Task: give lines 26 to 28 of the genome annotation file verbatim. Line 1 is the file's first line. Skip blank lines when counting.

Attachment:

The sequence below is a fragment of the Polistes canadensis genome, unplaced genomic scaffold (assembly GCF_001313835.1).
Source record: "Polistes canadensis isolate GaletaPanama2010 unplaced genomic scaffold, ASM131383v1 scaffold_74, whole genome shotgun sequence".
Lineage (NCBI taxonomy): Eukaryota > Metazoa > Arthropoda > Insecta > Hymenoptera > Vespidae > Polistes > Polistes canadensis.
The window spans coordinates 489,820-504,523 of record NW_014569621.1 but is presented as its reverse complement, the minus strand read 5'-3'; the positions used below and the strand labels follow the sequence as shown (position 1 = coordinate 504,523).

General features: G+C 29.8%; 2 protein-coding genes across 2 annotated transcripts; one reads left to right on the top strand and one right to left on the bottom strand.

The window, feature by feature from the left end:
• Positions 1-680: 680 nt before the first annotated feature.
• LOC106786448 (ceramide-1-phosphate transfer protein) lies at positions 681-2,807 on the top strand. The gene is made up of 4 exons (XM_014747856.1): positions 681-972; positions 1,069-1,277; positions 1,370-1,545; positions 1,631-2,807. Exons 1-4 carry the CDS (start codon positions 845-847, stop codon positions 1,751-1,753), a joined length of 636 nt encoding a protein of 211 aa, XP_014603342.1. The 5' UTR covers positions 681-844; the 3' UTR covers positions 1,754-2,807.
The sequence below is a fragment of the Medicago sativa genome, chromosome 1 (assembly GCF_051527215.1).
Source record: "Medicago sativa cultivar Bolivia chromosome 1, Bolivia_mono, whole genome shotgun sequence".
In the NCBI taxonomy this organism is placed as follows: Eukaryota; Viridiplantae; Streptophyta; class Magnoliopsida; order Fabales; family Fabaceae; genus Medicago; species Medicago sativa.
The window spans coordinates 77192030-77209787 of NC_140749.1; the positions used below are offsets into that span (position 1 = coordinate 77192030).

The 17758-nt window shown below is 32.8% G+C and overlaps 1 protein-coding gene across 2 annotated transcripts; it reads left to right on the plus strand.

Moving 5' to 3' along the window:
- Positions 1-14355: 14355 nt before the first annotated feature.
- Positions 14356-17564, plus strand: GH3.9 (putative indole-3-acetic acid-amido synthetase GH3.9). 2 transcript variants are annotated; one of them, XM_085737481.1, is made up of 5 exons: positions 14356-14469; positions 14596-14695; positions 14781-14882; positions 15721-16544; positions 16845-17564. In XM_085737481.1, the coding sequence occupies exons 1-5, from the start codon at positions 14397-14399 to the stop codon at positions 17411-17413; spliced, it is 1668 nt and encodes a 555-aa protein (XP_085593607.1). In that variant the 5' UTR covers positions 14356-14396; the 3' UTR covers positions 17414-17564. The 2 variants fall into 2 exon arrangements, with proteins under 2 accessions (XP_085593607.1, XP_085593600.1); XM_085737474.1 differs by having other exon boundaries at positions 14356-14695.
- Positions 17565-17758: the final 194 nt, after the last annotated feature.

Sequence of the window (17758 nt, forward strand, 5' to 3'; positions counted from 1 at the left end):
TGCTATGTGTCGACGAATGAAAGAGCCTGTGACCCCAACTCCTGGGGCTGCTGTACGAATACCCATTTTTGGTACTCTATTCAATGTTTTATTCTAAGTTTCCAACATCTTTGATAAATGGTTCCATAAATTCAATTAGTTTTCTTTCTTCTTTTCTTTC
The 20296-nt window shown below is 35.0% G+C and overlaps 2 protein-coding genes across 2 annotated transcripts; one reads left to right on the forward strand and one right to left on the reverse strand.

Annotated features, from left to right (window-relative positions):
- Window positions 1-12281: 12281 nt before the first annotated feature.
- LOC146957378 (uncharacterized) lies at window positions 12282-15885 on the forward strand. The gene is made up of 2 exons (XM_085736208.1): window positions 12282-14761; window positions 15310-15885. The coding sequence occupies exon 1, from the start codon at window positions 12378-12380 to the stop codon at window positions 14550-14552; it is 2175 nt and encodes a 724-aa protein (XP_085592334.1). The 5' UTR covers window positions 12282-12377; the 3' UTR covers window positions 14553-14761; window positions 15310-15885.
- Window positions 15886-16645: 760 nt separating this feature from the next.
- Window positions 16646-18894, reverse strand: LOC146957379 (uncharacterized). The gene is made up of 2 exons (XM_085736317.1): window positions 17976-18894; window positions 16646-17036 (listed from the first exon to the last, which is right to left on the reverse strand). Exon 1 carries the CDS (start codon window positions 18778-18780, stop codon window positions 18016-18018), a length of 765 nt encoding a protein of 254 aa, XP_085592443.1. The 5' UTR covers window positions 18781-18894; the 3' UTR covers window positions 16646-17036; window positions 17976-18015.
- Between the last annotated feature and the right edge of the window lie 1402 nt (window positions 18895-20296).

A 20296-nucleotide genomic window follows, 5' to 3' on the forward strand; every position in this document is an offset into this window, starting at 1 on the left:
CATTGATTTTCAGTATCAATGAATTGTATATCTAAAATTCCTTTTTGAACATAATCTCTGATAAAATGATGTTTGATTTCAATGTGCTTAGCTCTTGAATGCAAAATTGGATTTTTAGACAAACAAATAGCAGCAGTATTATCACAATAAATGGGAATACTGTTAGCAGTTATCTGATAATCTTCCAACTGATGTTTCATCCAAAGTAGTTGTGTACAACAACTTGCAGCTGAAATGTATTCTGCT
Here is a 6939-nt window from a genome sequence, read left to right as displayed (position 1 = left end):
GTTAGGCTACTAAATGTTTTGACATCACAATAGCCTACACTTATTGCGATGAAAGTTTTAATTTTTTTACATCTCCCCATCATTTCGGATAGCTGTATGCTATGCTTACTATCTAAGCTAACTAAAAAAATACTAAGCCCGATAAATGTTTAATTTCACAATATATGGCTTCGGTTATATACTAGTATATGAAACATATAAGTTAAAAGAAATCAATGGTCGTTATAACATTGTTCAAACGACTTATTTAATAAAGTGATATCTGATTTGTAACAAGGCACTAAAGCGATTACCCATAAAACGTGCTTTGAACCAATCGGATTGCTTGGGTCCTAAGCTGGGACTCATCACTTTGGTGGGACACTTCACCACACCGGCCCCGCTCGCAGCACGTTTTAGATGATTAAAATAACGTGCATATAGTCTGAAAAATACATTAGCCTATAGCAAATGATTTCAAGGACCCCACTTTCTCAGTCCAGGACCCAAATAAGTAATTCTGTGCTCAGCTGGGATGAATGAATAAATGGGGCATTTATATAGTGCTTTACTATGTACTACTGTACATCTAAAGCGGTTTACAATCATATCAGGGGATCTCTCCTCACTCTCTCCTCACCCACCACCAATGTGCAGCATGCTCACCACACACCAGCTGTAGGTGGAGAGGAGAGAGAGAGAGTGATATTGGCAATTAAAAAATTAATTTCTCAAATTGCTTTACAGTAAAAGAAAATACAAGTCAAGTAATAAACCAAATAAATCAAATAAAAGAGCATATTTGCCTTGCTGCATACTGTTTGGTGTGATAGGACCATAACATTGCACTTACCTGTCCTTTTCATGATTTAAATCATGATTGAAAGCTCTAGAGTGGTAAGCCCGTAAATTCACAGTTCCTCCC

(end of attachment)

- Between the last annotated feature and the right edge of the window lie 1402 nt (window positions 18895-20296).

A 20296-nucleotide genomic window follows, 5' to 3' on the forward strand; every position in this document is an offset into this window, starting at 1 on the left:
CATTGATTTTCAGTATCAATGAATTGTATATCTAAAATTCCTTTTTGAACATAATCTCTGATAAAATGATGTTTGATTTCAATGTGCTTAGCTCTTGAATGCAAAATTGGATTTTTAGACAAACAAATAGCAGCAGTATTATCACAATAAATGGGAATACTGTTAGCAGTTATCTGATAATCTTCCAACTGATGTTTCATCCAAAGTAGTTGTGTACAACAACTTGCAGCTGAAATGTATTCTGCT